Film: Jason Bourne

"Why would he come back now?"

Genetically Modified Amnesiac Super Spy Jason Bourne gets some information about his past that leads him on a trail across the globe.

This marks Matt Damon’s return to the Bourne franchise, and as a fan of the original trilogy I must say I had my hopes up for this one. The character is an interesting one, sort of an anti-James Bond; always having to improvise rather than relying on gadgets and luck (although one could argue the outcome is always the same…), and I was curious to see what this had to offer.

It’s a shame then that this film is a bit of a swing and a miss. Bourne is someone who famously goes to extreme measures to get the job done, but a complete lack of substance in the plot makes it feel like all his arse-kicking goes to waste here. The ill-advised cyber-privacy-Edward-Snowden theme is boring and Bourne isn’t really the right man for the job, so everything he does is futile.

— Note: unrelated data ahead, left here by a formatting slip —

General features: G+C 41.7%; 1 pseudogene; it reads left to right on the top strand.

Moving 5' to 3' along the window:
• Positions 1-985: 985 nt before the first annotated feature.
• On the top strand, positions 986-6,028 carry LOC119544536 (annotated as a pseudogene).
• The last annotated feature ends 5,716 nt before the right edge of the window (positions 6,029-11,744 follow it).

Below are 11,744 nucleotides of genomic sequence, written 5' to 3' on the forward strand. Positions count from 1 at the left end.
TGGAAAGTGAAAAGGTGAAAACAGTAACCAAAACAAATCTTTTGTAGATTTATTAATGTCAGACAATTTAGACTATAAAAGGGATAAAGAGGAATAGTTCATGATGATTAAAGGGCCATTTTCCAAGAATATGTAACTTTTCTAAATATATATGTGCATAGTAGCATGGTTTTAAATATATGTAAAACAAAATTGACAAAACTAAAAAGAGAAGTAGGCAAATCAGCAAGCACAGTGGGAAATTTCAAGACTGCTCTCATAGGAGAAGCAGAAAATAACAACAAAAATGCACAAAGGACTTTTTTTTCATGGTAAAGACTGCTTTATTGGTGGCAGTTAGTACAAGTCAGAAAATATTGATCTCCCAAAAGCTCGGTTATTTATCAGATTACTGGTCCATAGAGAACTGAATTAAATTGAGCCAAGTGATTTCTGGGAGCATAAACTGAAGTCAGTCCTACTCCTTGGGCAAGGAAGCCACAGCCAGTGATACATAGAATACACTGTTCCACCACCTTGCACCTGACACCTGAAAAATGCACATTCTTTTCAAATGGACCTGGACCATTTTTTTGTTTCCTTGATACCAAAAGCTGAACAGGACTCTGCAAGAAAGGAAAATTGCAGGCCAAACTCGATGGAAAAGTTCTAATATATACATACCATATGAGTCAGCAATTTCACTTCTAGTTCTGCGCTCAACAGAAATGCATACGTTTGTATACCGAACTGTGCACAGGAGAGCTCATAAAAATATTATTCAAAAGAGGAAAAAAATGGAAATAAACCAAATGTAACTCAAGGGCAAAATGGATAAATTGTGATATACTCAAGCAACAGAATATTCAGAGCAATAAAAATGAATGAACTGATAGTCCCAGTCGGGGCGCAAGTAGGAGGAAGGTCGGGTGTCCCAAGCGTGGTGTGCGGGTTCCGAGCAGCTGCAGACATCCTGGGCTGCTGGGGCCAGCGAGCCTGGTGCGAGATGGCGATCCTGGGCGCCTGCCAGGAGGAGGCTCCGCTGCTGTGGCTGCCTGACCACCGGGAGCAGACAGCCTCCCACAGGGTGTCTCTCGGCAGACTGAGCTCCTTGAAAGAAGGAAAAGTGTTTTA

Jason Bourne is far from a Jason Bore though. The cat-and-mouse chases vary between clever and tense operations to balls-to-the-wall car chase craziness, and it’s all pretty well put together. Perhaps I was sat too close to the cinema screen but the shaky camera is a little nauseating this time, especially when we are supposed to be able to read on phone screens. However, it’s undeniably entertaining stuff.

It’s cool to see Bourne back in action, but sadly the hastily cobbled together plot and terrible writing let the film down. It’s a pedestrian entry into what was a clever and quite edgy franchise.

Fun-fact: Alicia Vikander has starred in every single film made since Jan. 2015.

Paul Greengrass | 2016 | IMDB | Wikipedia